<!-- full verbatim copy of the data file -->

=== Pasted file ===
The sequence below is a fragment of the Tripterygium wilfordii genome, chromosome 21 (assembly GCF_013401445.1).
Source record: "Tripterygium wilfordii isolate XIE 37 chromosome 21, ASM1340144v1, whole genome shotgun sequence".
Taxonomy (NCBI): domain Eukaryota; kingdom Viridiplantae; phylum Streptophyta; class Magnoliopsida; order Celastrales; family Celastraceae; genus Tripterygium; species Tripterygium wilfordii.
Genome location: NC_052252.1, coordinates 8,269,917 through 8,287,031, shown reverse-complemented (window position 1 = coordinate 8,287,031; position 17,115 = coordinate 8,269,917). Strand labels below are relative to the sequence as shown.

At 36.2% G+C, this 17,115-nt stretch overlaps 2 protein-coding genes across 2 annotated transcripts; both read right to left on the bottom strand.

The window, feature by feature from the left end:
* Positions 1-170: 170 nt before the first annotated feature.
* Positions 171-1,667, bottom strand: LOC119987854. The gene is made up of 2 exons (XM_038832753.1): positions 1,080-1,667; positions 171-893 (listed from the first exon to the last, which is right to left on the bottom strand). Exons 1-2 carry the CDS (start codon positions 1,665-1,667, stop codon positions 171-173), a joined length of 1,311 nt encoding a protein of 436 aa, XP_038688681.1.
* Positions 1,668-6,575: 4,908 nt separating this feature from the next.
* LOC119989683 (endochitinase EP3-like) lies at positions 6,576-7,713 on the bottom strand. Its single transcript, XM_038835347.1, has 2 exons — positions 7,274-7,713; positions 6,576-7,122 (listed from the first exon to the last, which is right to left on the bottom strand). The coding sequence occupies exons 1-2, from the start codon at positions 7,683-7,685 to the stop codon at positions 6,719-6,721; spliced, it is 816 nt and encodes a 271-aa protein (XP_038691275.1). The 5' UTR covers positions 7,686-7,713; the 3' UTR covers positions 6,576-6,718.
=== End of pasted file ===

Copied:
The sequence below is a fragment of the Tripterygium wilfordii genome, chromosome 21 (assembly GCF_013401445.1).
Source record: "Tripterygium wilfordii isolate XIE 37 chromosome 21, ASM1340144v1, whole genome shotgun sequence".
Taxonomy (NCBI): domain Eukaryota; kingdom Viridiplantae; phylum Streptophyta; class Magnoliopsida; order Celastrales; family Celastraceae; genus Tripterygium; species Tripterygium wilfordii.
Genome location: NC_052252.1, coordinates 8,269,917 through 8,287,031, shown reverse-complemented (window position 1 = coordinate 8,287,031; position 17,115 = coordinate 8,269,917). Strand labels below are relative to the sequence as shown.

At 36.2% G+C, this 17,115-nt stretch overlaps 2 protein-coding genes across 2 annotated transcripts; both read right to left on the bottom strand.

The window, feature by feature from the left end:
* Positions 1-170: 170 nt before the first annotated feature.
* Positions 171-1,667, bottom strand: LOC119987854. The gene is made up of 2 exons (XM_038832753.1): positions 1,080-1,667; positions 171-893 (listed from the first exon to the last, which is right to left on the bottom strand). Exons 1-2 carry the CDS (start codon positions 1,665-1,667, stop codon positions 171-173), a joined length of 1,311 nt encoding a protein of 436 aa, XP_038688681.1.
* Positions 1,668-6,575: 4,908 nt separating this feature from the next.
* LOC119989683 (endochitinase EP3-like) lies at positions 6,576-7,713 on the bottom strand. Its single transcript, XM_038835347.1, has 2 exons — positions 7,274-7,713; positions 6,576-7,122 (listed from the first exon to the last, which is right to left on the bottom strand). The coding sequence occupies exons 1-2, from the start codon at positions 7,683-7,685 to the stop codon at positions 6,719-6,721; spliced, it is 816 nt and encodes a 271-aa protein (XP_038691275.1). The 5' UTR covers positions 7,686-7,713; the 3' UTR covers positions 6,576-6,718.